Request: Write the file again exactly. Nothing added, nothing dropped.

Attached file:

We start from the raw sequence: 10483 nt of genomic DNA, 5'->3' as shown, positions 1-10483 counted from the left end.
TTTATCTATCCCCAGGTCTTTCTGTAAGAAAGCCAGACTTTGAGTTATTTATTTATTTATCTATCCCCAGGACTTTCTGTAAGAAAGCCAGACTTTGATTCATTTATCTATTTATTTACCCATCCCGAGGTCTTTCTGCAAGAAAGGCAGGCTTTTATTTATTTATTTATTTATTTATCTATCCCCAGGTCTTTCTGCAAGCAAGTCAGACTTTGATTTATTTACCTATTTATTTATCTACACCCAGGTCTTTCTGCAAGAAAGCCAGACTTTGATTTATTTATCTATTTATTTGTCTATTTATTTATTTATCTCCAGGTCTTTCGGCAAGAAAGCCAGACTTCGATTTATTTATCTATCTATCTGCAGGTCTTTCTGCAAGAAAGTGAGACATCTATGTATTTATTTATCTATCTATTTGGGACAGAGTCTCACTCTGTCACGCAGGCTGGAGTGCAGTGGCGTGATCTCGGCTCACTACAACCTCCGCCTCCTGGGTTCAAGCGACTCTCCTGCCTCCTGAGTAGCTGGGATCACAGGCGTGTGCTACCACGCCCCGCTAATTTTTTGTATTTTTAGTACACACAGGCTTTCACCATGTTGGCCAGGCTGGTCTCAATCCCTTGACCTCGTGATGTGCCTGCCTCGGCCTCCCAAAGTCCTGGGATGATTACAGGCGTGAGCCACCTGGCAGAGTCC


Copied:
We start from the raw sequence: 10483 nt of genomic DNA, 5'->3' as shown, positions 1-10483 counted from the left end.
TTTATCTATCCCCAGGTCTTTCTGTAAGAAAGCCAGACTTTGAGTTATTTATTTATTTATCTATCCCCAGGACTTTCTGTAAGAAAGCCAGACTTTGATTCATTTATCTATTTATTTACCCATCCCGAGGTCTTTCTGCAAGAAAGGCAGGCTTTTATTTATTTATTTATTTATTTATCTATCCCCAGGTCTTTCTGCAAGCAAGTCAGACTTTGATTTATTTACCTATTTATTTATCTACACCCAGGTCTTTCTGCAAGAAAGCCAGACTTTGATTTATTTATCTATTTATTTGTCTATTTATTTATTTATCTCCAGGTCTTTCGGCAAGAAAGCCAGACTTCGATTTATTTATCTATCTATCTGCAGGTCTTTCTGCAAGAAAGTGAGACATCTATGTATTTATTTATCTATCTATTTGGGACAGAGTCTCACTCTGTCACGCAGGCTGGAGTGCAGTGGCGTGATCTCGGCTCACTACAACCTCCGCCTCCTGGGTTCAAGCGACTCTCCTGCCTCCTGAGTAGCTGGGATCACAGGCGTGTGCTACCACGCCCCGCTAATTTTTTGTATTTTTAGTACACACAGGCTTTCACCATGTTGGCCAGGCTGGTCTCAATCCCTTGACCTCGTGATGTGCCTGCCTCGGCCTCCCAAAGTCCTGGGATGATTACAGGCGTGAGCCACCTGGCAGAGTCC